We used this free pattern from Oliver + S.  It's a great little take on a pillow case dress, with some extra detail at the top and armholes but still totally simple.

I made two so I could take one home to my little living dressform :)  It's perfect for this warm climate, even in October.

Something like this would be extra-fun for someone who doesn't have girls and never gets to make dresses!!

Tuesday, October 23, 2012

Bubble Dress!!

I was just starting to see and hear of bubble dresses this summer when I came across one in a little expensive boutique for, like, eighty percent off, so I snagged it up.  When I brought it home to my daughter, I thought she'd never take it off, so I set out to make one.

This tutorial by Straight Grain recently popped up on pinterest and has received a lot of positive feedback.

Here's my take on it.

I added ribbon at the waistline to improve the look of the seam on the large print (which is Michael Miller Andalucia Dots).  The dress is a little shorter than I like, so I'll make the next one longer.  Once the pieces were cut from the pattern, it went together in a little over an hour, and she's crazy about it :)

I used a snap to close it at the top instead of a button.  I'd like to use a zipper next time.  The dress made its debut at the pumpkin patch this morning to rave reviews :)

Serendipity Quilt

I love quilting.  I love everything about it.  I love picking out fabrics.  I love cutting into fabrics.  I love watching online tutorials and sewing and cutting again, and piecing and basting and backing and bordering and binding.  When I finish one, it's right onto the next.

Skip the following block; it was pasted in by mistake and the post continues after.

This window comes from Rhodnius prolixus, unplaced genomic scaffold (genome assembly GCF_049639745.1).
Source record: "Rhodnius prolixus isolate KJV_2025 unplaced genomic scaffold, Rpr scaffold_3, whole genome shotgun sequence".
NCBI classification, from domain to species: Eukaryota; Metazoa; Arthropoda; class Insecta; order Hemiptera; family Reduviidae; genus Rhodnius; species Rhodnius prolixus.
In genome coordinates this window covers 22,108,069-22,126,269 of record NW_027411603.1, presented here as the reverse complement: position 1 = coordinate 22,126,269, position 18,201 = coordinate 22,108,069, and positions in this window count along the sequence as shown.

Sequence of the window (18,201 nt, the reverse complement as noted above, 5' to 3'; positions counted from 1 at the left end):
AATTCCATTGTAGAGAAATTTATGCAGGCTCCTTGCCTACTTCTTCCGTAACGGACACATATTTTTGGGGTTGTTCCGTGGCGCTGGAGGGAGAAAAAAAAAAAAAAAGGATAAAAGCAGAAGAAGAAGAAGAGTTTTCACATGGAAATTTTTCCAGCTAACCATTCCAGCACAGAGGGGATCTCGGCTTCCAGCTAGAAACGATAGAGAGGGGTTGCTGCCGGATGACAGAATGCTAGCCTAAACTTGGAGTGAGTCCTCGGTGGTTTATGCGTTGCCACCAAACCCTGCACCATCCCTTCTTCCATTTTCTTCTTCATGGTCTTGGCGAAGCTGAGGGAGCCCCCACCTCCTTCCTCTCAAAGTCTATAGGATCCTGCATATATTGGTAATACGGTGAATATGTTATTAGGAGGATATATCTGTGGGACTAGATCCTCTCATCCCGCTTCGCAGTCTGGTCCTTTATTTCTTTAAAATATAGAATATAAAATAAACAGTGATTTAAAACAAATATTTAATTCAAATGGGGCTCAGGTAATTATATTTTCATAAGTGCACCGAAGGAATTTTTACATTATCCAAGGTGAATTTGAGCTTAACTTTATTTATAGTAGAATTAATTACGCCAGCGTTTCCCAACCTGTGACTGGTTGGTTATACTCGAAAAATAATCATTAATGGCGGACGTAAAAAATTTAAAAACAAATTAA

I like pre-cut fabrics because they give you a wide variety of fabrics that still go well together, and are already cut into perfect little pieces for you to play with.  I also love the amount of tutorials online you can find for precut fabrics.

This one comes from Jenny at the Missouri Star Quilt Company.

A lot of precut tutorials leave you with a scrappy look.  It's busy and a little messy and it's not my favorite look, but I was dying to try this serendipity quilt.  She calls it a serendipity quilt because, by nature of the construction of the block, you get another block, almost by accident, completely different from the first.

It was really fun to construct and piece back together like a puzzle.

I was really good at geometry in high school and was always disappointed that you had to take two years of algebra but only one of geometry.  Now I finally get to use all of that and make pretty things :)

I had some leftover blocks that I couldn't get to look right on the front, so I put them on the back.  In hindsight I should have purchased two charm packs to go with my one jelly roll, which I ended up using as the sashing.  It turned out nicely but I could have had a lot more blocks to work with if I'd had an extra charm pack.  Then I could have used white sashing and it would be less busy.

I'm going to bind it in white and let it hang out on my middle daughter's bed.  It's not quite a twin size but I think it will work just fine on her bed.

This was a really fun, really quick technique and Jenny is so much fun to watch.  You can get lost forever on her YouTube channel.  Check it out sometime :)